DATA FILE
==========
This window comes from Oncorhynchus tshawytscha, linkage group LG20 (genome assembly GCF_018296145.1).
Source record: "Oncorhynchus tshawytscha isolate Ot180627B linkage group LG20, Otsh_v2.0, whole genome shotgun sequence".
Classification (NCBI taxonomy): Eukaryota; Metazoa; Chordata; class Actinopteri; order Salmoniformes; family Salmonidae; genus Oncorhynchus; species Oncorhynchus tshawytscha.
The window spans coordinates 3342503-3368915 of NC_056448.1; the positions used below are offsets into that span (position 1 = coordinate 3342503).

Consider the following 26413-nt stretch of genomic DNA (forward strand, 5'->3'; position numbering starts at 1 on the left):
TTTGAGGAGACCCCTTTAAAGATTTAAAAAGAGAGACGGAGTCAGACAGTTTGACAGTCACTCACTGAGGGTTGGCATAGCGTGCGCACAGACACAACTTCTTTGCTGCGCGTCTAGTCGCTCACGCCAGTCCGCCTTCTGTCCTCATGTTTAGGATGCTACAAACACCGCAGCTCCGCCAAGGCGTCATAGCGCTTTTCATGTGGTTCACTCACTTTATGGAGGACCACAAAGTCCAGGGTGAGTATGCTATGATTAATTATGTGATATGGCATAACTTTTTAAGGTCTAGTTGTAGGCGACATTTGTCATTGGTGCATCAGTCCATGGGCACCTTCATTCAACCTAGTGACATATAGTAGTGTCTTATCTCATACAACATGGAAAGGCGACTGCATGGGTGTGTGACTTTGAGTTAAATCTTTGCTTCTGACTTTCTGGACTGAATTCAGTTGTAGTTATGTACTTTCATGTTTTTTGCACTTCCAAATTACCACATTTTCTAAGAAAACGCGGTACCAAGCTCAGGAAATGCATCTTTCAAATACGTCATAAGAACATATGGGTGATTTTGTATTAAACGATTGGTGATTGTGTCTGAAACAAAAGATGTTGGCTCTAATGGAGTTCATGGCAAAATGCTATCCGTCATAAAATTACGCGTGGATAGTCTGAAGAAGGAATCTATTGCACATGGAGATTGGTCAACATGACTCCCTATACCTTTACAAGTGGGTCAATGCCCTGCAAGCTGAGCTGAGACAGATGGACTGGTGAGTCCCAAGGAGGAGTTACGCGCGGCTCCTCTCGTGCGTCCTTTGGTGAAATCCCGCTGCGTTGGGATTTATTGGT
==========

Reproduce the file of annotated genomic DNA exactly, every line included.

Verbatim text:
This window comes from Oncorhynchus tshawytscha, linkage group LG20 (genome assembly GCF_018296145.1).
Source record: "Oncorhynchus tshawytscha isolate Ot180627B linkage group LG20, Otsh_v2.0, whole genome shotgun sequence".
Classification (NCBI taxonomy): Eukaryota; Metazoa; Chordata; class Actinopteri; order Salmoniformes; family Salmonidae; genus Oncorhynchus; species Oncorhynchus tshawytscha.
The window spans coordinates 3342503-3368915 of NC_056448.1; the positions used below are offsets into that span (position 1 = coordinate 3342503).

Consider the following 26413-nt stretch of genomic DNA (forward strand, 5'->3'; position numbering starts at 1 on the left):
TTTGAGGAGACCCCTTTAAAGATTTAAAAAGAGAGACGGAGTCAGACAGTTTGACAGTCACTCACTGAGGGTTGGCATAGCGTGCGCACAGACACAACTTCTTTGCTGCGCGTCTAGTCGCTCACGCCAGTCCGCCTTCTGTCCTCATGTTTAGGATGCTACAAACACCGCAGCTCCGCCAAGGCGTCATAGCGCTTTTCATGTGGTTCACTCACTTTATGGAGGACCACAAAGTCCAGGGTGAGTATGCTATGATTAATTATGTGATATGGCATAACTTTTTAAGGTCTAGTTGTAGGCGACATTTGTCATTGGTGCATCAGTCCATGGGCACCTTCATTCAACCTAGTGACATATAGTAGTGTCTTATCTCATACAACATGGAAAGGCGACTGCATGGGTGTGTGACTTTGAGTTAAATCTTTGCTTCTGACTTTCTGGACTGAATTCAGTTGTAGTTATGTACTTTCATGTTTTTTGCACTTCCAAATTACCACATTTTCTAAGAAAACGCGGTACCAAGCTCAGGAAATGCATCTTTCAAATACGTCATAAGAACATATGGGTGATTTTGTATTAAACGATTGGTGATTGTGTCTGAAACAAAAGATGTTGGCTCTAATGGAGTTCATGGCAAAATGCTATCCGTCATAAAATTACGCGTGGATAGTCTGAAGAAGGAATCTATTGCACATGGAGATTGGTCAACATGACTCCCTATACCTTTACAAGTGGGTCAATGCCCTGCAAGCTGAGCTGAGACAGATGGACTGGTGAGTCCCAAGGAGGAGTTACGCGCGGCTCCTCTCGTGCGTCCTTTGGTGAAATCCCGCTGCGTTGGGATTTATTGGT